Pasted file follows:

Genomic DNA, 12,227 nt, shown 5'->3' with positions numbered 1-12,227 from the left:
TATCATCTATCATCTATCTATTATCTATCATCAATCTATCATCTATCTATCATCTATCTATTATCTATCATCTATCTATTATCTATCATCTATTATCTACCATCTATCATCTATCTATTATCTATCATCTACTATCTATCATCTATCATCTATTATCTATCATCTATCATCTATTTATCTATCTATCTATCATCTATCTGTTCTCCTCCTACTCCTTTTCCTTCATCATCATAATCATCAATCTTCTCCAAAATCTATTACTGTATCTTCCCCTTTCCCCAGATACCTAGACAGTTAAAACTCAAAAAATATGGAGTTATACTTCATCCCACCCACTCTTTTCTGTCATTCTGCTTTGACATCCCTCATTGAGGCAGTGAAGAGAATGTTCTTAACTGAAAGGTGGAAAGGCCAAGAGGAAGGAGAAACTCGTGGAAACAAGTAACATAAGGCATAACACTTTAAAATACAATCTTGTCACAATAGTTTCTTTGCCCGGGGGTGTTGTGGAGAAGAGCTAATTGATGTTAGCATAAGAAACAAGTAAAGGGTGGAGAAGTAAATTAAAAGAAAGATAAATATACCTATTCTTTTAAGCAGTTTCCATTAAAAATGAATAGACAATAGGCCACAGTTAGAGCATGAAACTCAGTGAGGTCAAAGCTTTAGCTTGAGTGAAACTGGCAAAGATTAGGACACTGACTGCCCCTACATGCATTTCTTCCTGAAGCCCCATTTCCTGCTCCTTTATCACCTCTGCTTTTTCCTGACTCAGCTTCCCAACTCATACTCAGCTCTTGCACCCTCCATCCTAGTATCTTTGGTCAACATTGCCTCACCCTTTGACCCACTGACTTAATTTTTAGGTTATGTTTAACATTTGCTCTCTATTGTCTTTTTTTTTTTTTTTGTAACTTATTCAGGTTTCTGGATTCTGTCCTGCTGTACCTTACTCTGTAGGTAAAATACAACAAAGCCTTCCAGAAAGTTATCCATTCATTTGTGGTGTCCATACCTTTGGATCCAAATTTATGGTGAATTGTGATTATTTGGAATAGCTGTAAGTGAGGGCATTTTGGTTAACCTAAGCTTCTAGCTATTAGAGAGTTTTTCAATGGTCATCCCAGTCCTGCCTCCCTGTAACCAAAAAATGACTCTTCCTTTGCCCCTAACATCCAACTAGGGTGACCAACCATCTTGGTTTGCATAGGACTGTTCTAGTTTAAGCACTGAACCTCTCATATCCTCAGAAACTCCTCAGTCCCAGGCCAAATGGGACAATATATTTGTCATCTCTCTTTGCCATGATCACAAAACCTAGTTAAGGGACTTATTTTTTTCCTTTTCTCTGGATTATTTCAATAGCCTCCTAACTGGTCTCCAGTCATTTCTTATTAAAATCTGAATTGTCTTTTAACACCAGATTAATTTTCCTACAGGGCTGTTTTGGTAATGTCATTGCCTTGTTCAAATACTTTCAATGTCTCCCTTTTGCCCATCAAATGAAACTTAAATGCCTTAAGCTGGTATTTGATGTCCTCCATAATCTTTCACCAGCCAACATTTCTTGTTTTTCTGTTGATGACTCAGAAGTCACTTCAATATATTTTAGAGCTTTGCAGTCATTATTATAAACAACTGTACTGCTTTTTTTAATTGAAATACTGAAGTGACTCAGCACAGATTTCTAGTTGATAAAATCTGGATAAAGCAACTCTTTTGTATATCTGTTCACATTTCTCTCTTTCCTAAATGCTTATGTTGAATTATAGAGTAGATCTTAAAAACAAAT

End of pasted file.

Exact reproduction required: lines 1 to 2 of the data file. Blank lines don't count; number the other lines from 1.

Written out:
Genomic DNA, 12,227 nt, shown 5'->3' with positions numbered 1-12,227 from the left:
TATCATCTATCATCTATCTATTATCTATCATCAATCTATCATCTATCTATCATCTATCTATTATCTATCATCTATCTATTATCTATCATCTATTATCTACCATCTATCATCTATCTATTATCTATCATCTACTATCTATCATCTATCATCTATTATCTATCATCTATCATCTATTTATCTATCTATCTATCATCTATCTGTTCTCCTCCTACTCCTTTTCCTTCATCATCATAATCATCAATCTTCTCCAAAATCTATTACTGTATCTTCCCCTTTCCCCAGATACCTAGACAGTTAAAACTCAAAAAATATGGAGTTATACTTCATCCCACCCACTCTTTTCTGTCATTCTGCTTTGACATCCCTCATTGAGGCAGTGAAGAGAATGTTCTTAACTGAAAGGTGGAAAGGCCAAGAGGAAGGAGAAACTCGTGGAAACAAGTAACATAAGGCATAACACTTTAAAATACAATCTTGTCACAATAGTTTCTTTGCCCGGGGGTGTTGTGGAGAAGAGCTAATTGATGTTAGCATAAGAAACAAGTAAAGGGTGGAGAAGTAAATTAAAAGAAAGATAAATATACCTATTCTTTTAAGCAGTTTCCATTAAAAATGAATAGACAATAGGCCACAGTTAGAGCATGAAACTCAGTGAGGTCAAAGCTTTAGCTTGAGTGAAACTGGCAAAGATTAGGACACTGACTGCCCCTACATGCATTTCTTCCTGAAGCCCCATTTCCTGCTCCTTTATCACCTCTGCTTTTTCCTGACTCAGCTTCCCAACTCATACTCAGCTCTTGCACCCTCCATCCTAGTATCTTTGGTCAACATTGCCTCACCCTTTGACCCACTGACTTAATTTTTAGGTTATGTTTAACATTTGCTCTCTATTGTCTTTTTTTTTTTTTTTGTAACTTATTCAGGTTTCTGGATTCTGTCCTGCTGTACCTTACTCTGTAGGTAAAATACAACAAAGCCTTCCAGAAAGTTATCCATTCATTTGTGGTGTCCATACCTTTGGATCCAAATTTATGGTGAATTGTGATTATTTGGAATAGCTGTAAGTGAGGGCATTTTGGTTAACCTAAGCTTCTAGCTATTAGAGAGTTTTTCAATGGTCATCCCAGTCCTGCCTCCCTGTAACCAAAAAATGACTCTTCCTTTGCCCCTAACATCCAACTAGGGTGACCAACCATCTTGGTTTGCATAGGACTGTTCTAGTTTAAGCACTGAACCTCTCATATCCTCAGAAACTCCTCAGTCCCAGGCCAAATGGGACAATATATTTGTCATCTCTCTTTGCCATGATCACAAAACCTAGTTAAGGGACTTATTTTTTTCCTTTTCTCTGGATTATTTCAATAGCCTCCTAACTGGTCTCCAGTCATTTCTTATTAAAATCTGAATTGTCTTTTAACACCAGATTAATTTTCCTACAGGGCTGTTTTGGTAATGTCATTGCCTTGTTCAAATACTTTCAATGTCTCCCTTTTGCCCATCAAATGAAACTTAAATGCCTTAAGCTGGTATTTGATGTCCTCCATAATCTTTCACCAGCCAACATTTCTTGTTTTTCTGTTGATGACTCAGAAGTCACTTCAATATATTTTAGAGCTTTGCAGTCATTATTATAAACAACTGTACTGCTTTTTTTAATTGAAATACTGAAGTGACTCAGCACAGATTTCTAGTTGATAAAATCTGGATAAAGCAACTCTTTTGTATATCTGTTCACATTTCTCTCTTTCCTAAATGCTTATGTTGAATTATAGAGTAGATCTTAAAAACAAAT